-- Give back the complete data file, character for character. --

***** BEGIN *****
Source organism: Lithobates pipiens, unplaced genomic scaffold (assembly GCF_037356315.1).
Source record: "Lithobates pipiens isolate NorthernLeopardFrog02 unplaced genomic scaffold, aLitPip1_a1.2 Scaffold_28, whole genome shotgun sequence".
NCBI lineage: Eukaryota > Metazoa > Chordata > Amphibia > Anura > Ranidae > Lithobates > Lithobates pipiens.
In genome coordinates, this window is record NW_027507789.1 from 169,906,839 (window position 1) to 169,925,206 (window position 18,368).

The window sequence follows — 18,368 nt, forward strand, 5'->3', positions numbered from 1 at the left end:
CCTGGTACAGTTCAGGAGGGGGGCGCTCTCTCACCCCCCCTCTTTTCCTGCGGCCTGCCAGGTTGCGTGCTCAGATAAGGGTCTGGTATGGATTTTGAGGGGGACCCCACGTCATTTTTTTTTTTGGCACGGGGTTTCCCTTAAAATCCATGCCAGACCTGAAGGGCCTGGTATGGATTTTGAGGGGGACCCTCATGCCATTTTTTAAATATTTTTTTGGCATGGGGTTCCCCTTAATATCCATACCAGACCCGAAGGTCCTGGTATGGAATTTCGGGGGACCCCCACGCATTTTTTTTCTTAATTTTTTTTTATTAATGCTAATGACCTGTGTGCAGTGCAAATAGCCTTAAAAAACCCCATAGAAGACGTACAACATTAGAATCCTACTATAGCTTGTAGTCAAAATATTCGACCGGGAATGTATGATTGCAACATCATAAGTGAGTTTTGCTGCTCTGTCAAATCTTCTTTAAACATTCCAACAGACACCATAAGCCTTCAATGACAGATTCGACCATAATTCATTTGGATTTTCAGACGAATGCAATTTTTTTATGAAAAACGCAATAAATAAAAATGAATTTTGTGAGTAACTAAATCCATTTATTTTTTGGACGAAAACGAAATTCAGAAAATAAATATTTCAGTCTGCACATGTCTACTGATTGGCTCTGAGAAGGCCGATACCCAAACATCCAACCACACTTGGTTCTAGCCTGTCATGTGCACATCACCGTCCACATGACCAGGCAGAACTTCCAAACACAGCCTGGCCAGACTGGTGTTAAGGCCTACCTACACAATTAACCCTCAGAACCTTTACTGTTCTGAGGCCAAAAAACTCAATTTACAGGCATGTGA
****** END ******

Source organism: Lithobates pipiens, unplaced genomic scaffold (assembly GCF_037356315.1).
Source record: "Lithobates pipiens isolate NorthernLeopardFrog02 unplaced genomic scaffold, aLitPip1_a1.2 Scaffold_28, whole genome shotgun sequence".
NCBI lineage: Eukaryota > Metazoa > Chordata > Amphibia > Anura > Ranidae > Lithobates > Lithobates pipiens.
In genome coordinates, this window is record NW_027507789.1 from 169,906,839 (window position 1) to 169,925,206 (window position 18,368).

The window sequence follows — 18,368 nt, forward strand, 5'->3', positions numbered from 1 at the left end:
CCTGGTACAGTTCAGGAGGGGGGCGCTCTCTCACCCCCCCTCTTTTCCTGCGGCCTGCCAGGTTGCGTGCTCAGATAAGGGTCTGGTATGGATTTTGAGGGGGACCCCACGTCATTTTTTTTTTTGGCACGGGGTTTCCCTTAAAATCCATGCCAGACCTGAAGGGCCTGGTATGGATTTTGAGGGGGACCCTCATGCCATTTTTTAAATATTTTTTTGGCATGGGGTTCCCCTTAATATCCATACCAGACCCGAAGGTCCTGGTATGGAATTTCGGGGGACCCCCACGCATTTTTTTTCTTAATTTTTTTTTATTAATGCTAATGACCTGTGTGCAGTGCAAATAGCCTTAAAAAACCCCATAGAAGACGTACAACATTAGAATCCTACTATAGCTTGTAGTCAAAATATTCGACCGGGAATGTATGATTGCAACATCATAAGTGAGTTTTGCTGCTCTGTCAAATCTTCTTTAAACATTCCAACAGACACCATAAGCCTTCAATGACAGATTCGACCATAATTCATTTGGATTTTCAGACGAATGCAATTTTTTTATGAAAAACGCAATAAATAAAAATGAATTTTGTGAGTAACTAAATCCATTTATTTTTTGGACGAAAACGAAATTCAGAAAATAAATATTTCAGTCTGCACATGTCTACTGATTGGCTCTGAGAAGGCCGATACCCAAACATCCAACCACACTTGGTTCTAGCCTGTCATGTGCACATCACCGTCCACATGACCAGGCAGAACTTCCAAACACAGCCTGGCCAGACTGGTGTTAAGGCCTACCTACACAATTAACCCTCAGAACCTTTACTGTTCTGAGGCCAAAAAACTCAATTTACAGGCATGTGA